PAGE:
In October 2004, the Food and Drug Administration (FDA) directed manufacturers to include a new "black box" warning and expanded warning sections in the labeling for all antidepressant products.1-3 The new labeling warns healthcare providers about the increased risk of suicidal thoughts and actions ("suicidality") in children and adolescents who take antidepressant medications for any indication, including major depressive disorder and obsessive-compulsive disorder (OCD). The FDA also developed a patient medication guide on the risk of suicidality and the precautions that can be taken by patients, parents, and caregivers.2,4 These regulatory actions were based on a combined analysis of adverse events in 24 clinical trials that studied the use of antidepressant drugs in pediatric populations. When results were pooled across all drugs and all indications, the analysis showed a small but statistically significant increase in suicidality risk for antidepressants (compared with placebo) during the first few months of treatment.5,6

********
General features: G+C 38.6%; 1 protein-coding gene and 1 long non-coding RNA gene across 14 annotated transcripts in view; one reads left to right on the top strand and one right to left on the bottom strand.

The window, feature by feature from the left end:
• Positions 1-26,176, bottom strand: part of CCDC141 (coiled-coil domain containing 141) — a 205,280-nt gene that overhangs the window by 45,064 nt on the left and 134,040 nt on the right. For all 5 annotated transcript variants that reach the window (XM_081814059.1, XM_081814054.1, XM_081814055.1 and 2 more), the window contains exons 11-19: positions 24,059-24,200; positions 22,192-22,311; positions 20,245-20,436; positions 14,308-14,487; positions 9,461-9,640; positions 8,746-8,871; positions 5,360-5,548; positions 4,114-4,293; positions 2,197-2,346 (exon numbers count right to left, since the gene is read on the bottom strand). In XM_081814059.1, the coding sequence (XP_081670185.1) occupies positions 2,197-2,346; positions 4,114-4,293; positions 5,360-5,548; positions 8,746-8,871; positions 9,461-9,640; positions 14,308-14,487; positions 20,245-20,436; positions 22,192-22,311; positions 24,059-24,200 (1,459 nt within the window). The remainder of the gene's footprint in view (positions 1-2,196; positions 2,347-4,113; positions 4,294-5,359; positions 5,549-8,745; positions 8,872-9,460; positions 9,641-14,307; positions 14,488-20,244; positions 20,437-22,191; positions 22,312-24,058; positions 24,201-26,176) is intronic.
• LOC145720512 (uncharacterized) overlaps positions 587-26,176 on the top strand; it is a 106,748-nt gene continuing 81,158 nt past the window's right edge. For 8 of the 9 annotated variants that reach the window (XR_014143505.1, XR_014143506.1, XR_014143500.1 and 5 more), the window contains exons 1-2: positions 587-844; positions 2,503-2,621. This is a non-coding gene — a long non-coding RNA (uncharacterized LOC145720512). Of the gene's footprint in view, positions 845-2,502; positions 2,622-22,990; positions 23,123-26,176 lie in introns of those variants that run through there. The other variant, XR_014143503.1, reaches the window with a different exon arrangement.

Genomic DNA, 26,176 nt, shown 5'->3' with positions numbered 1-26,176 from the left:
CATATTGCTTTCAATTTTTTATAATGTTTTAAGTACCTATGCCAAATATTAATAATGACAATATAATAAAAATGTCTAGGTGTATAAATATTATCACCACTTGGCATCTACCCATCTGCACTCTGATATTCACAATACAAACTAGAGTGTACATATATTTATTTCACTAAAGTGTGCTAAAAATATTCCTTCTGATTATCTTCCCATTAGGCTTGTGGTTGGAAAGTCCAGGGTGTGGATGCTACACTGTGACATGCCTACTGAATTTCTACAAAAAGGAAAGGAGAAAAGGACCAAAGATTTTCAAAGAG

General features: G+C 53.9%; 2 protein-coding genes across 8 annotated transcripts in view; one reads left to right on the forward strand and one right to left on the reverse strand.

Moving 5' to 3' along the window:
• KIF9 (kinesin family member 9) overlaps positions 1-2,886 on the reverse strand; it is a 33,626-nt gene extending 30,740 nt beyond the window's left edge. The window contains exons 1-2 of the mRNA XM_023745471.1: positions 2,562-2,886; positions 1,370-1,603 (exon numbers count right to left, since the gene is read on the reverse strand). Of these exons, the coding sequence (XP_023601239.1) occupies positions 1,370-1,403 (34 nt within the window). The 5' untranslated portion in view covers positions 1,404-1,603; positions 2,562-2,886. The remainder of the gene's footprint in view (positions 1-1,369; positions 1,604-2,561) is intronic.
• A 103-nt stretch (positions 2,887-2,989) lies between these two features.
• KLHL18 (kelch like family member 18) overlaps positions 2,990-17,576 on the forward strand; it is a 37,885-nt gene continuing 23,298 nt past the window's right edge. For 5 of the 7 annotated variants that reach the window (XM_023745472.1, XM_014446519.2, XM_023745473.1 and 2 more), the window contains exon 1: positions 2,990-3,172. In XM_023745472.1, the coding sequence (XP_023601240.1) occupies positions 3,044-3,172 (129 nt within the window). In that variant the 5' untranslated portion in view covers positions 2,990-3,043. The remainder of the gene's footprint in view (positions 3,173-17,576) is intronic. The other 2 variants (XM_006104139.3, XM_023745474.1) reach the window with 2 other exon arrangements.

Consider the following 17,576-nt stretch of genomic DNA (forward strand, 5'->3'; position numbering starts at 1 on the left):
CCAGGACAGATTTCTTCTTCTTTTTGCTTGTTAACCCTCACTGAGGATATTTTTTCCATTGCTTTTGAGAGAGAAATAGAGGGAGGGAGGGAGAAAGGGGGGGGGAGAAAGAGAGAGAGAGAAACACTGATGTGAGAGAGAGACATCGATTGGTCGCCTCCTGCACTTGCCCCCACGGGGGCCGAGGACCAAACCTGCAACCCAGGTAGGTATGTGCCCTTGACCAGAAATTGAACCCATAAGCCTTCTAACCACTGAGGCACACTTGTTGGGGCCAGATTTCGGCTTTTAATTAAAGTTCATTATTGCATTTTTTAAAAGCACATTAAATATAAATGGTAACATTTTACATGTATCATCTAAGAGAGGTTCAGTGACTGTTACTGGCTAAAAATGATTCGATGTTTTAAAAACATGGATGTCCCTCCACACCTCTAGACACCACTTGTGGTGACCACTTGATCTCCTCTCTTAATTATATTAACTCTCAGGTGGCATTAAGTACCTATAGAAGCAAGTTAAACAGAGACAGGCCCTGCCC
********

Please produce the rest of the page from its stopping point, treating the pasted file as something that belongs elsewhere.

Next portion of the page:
The new warning labels advise healthcare providers to monitor pediatric patients closely for signs of clinical worsening, suicidality, or unusual changes in behavior, especially during the first few months of a new course of antidepressant therapy or after a change in dose.3 The warning labels recommend a specific pattern of followup care: at least weekly face-to-face visits during the first 4 weeks of treatment, visits every other week during the next 4 weeks, a visit at 12 weeks of treatment, and visits as indicated clinically beyond that point. Additional contacts by telephone as needed are encouraged between the face-to-face visits. More concentrated monitoring during the early stages of treatment is recommended because there is some evidence that the risk of suicidality may be higher during the first few weeks of treatment.7